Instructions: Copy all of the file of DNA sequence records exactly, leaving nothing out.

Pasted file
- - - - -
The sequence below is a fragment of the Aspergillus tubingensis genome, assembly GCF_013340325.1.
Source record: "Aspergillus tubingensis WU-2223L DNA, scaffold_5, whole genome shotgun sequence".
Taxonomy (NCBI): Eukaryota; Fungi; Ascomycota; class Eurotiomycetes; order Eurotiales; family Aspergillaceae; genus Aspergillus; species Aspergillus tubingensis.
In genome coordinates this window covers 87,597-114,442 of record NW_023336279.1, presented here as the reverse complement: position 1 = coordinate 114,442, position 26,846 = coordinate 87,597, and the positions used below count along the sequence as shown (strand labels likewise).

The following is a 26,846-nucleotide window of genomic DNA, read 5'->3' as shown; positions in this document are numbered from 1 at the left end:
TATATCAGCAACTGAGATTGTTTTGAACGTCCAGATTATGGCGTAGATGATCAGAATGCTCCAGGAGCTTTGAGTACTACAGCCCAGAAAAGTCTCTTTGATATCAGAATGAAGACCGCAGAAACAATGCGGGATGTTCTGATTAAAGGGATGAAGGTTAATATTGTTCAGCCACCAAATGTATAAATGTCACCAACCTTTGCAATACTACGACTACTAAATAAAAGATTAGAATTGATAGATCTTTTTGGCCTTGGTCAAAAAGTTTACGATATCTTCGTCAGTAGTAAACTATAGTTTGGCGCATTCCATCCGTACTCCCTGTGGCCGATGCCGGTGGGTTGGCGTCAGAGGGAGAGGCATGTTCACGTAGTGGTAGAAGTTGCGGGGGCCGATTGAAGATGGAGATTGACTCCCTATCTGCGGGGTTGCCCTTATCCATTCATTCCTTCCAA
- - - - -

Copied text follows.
The sequence below is a fragment of the Aspergillus tubingensis genome, assembly GCF_013340325.1.
Source record: "Aspergillus tubingensis WU-2223L DNA, scaffold_5, whole genome shotgun sequence".
Taxonomy (NCBI): Eukaryota; Fungi; Ascomycota; class Eurotiomycetes; order Eurotiales; family Aspergillaceae; genus Aspergillus; species Aspergillus tubingensis.
In genome coordinates this window covers 87,597-114,442 of record NW_023336279.1, presented here as the reverse complement: position 1 = coordinate 114,442, position 26,846 = coordinate 87,597, and the positions used below count along the sequence as shown (strand labels likewise).

The following is a 26,846-nucleotide window of genomic DNA, read 5'->3' as shown; positions in this document are numbered from 1 at the left end:
TATATCAGCAACTGAGATTGTTTTGAACGTCCAGATTATGGCGTAGATGATCAGAATGCTCCAGGAGCTTTGAGTACTACAGCCCAGAAAAGTCTCTTTGATATCAGAATGAAGACCGCAGAAACAATGCGGGATGTTCTGATTAAAGGGATGAAGGTTAATATTGTTCAGCCACCAAATGTATAAATGTCACCAACCTTTGCAATACTACGACTACTAAATAAAAGATTAGAATTGATAGATCTTTTTGGCCTTGGTCAAAAAGTTTACGATATCTTCGTCAGTAGTAAACTATAGTTTGGCGCATTCCATCCGTACTCCCTGTGGCCGATGCCGGTGGGTTGGCGTCAGAGGGAGAGGCATGTTCACGTAGTGGTAGAAGTTGCGGGGGCCGATTGAAGATGGAGATTGACTCCCTATCTGCGGGGTTGCCCTTATCCATTCATTCCTTCCAA